Fiscal deficit has already touched 82.6% of FY15 budget during the first six month of this fiscal. During this period, while overall tax revenue has shown a growth of 7.1% against the budgeted 16.9%, services tax has shown a growth of 14.2% against the budgeted 31.0 %. On the non-tax revenue front while the government will benefit from the higher surplus transferred by RBI, the budgeted disinvestment amount of R634.25 billion will remain elusive notwithstanding favourable market conditions. With six months gone and disinvestment receipt so far has reached just R53 billion. Our estimate shows that slippage in revenue receipts (tax and non-tax revenue) could be R258 billion.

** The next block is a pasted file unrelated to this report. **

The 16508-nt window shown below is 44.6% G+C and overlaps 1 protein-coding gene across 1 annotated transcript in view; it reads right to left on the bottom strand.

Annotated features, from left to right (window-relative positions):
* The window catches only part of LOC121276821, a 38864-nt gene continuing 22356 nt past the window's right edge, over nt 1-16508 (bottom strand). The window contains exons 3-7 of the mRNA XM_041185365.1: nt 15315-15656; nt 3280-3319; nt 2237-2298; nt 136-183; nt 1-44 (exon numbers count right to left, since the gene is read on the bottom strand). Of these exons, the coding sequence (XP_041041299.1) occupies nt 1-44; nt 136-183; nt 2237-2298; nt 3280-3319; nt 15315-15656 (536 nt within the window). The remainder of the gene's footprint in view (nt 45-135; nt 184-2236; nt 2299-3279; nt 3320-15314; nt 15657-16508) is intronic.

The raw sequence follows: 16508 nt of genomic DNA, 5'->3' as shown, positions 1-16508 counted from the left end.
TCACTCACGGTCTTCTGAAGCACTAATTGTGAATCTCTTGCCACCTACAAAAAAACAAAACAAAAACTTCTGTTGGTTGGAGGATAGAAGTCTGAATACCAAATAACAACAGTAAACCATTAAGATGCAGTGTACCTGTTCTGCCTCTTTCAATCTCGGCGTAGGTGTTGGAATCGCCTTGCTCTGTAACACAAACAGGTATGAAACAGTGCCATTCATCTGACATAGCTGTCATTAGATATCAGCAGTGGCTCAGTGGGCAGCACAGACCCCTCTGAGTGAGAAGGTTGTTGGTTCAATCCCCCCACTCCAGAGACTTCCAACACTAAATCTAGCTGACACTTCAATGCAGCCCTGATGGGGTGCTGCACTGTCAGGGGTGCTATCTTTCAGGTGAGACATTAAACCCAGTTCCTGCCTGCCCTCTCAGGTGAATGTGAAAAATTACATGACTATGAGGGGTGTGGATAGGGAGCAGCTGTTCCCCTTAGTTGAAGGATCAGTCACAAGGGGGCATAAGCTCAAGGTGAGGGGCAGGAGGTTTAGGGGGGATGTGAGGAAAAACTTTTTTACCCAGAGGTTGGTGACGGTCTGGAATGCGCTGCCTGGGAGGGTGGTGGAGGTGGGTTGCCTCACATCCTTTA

With the revenue likely to fall short of the budgeted amount, managing expenditure is going to be critical for the government. The staggered diesel price hike since September 2012 and the recent decline in the price of crude in the global market leading to diesel price deregulation means that the government’s oil subsidy burden for FY15 will be R150 billion lower than budgeted. Also, the austerity measures announced by the government would help the government compress the expenditure. Yet, we believe government will be able to end FY15 with a fiscal deficit of 4.2% of the GDP unless it cuts plan expenditure like previous years to meet the fiscal deficit target.
However, there are a number of positives as well. Monsoon eventually turned out to be less damaging than believed initially. Kharif sowing, at 102.7 million hectare (mhac) as on October 10, 2014, was only 2.1% lower than previous year. This will translate into an agricultural GDP growth of 1.3% in FY15.